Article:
Published online by Cambridge University Press: 30 November 2019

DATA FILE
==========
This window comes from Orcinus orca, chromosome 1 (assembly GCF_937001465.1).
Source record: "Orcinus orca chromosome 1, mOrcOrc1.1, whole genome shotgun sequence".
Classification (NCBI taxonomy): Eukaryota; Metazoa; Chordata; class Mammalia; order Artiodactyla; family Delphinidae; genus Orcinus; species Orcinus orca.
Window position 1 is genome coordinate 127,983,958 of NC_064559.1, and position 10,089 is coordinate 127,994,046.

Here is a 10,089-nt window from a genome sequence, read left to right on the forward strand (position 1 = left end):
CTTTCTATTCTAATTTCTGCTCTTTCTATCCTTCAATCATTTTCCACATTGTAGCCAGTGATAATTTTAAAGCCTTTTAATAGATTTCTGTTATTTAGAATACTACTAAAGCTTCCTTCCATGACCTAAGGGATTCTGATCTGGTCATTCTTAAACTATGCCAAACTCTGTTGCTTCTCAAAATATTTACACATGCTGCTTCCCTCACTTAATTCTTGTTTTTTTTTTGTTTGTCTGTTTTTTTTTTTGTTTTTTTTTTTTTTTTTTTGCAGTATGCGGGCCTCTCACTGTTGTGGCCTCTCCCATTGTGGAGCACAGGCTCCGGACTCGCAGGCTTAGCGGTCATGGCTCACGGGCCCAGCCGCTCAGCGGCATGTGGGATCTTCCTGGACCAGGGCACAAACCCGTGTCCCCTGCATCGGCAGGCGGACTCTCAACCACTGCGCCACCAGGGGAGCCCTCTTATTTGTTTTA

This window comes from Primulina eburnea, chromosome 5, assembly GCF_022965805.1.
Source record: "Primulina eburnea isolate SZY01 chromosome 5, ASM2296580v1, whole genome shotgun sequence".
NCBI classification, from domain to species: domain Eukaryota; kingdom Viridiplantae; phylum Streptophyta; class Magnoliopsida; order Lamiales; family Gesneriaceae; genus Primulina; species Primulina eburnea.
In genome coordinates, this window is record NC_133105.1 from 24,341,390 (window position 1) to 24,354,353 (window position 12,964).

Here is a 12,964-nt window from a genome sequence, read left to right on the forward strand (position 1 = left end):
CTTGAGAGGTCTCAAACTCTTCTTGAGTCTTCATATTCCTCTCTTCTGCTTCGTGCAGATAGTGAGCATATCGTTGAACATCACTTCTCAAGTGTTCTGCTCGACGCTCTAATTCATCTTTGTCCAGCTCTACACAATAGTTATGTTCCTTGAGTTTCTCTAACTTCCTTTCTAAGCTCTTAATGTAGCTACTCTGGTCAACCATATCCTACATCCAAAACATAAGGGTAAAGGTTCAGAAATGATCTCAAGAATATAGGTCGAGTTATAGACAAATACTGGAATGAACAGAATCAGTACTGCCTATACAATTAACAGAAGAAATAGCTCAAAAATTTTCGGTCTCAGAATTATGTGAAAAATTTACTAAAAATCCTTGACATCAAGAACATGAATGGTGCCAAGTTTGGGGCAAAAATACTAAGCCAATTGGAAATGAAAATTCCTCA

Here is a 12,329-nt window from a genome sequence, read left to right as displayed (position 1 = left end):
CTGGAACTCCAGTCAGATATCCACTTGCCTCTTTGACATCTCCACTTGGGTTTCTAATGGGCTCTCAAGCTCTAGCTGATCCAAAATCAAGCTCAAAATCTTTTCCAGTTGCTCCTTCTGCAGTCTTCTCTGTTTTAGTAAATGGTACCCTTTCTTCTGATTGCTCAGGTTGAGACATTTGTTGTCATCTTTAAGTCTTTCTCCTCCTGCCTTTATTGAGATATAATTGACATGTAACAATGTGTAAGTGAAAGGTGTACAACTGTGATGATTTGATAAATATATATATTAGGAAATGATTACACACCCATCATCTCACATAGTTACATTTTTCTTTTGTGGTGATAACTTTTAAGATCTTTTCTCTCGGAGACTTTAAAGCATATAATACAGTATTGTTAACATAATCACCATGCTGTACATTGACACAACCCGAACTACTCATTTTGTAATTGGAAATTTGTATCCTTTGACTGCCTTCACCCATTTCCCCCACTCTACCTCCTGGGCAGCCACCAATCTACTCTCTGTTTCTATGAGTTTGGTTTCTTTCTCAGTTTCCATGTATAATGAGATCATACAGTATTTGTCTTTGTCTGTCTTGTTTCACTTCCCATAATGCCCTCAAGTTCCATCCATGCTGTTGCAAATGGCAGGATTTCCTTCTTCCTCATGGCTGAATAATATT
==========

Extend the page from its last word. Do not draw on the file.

Early diagnosis and treatment, delay of progression, and prevention of Alzheimer’s disease (AD) are all interrelated and are targets for pharmaceutical and behavioral interventions. Depending on their mechanisms, medications directed at treatment or aimed at slowing the progression of disease may be candidates for disease prevention as well. As we have learned more about AD over the past two decades, experienced clinicians have become increasingly skilled at diagnosing AD earlier in the course of this disease and on the basis of milder symptoms. An isolated symptom of memory loss, termed mild cognitive impairment (MCI), appears to be one of the most common initial presentations of AD. Cerebrospinal fluid (CSF) analysis, neuroimaging, and blood biomarkers hold promise for improving diagnostic certainty even in cases with mild cognitive symptoms. Researchers worldwide are seeking to identify treatments or changes in lifestyle (e.g., diet, exercise, and mental activity) that would decrease the risk of developing AD.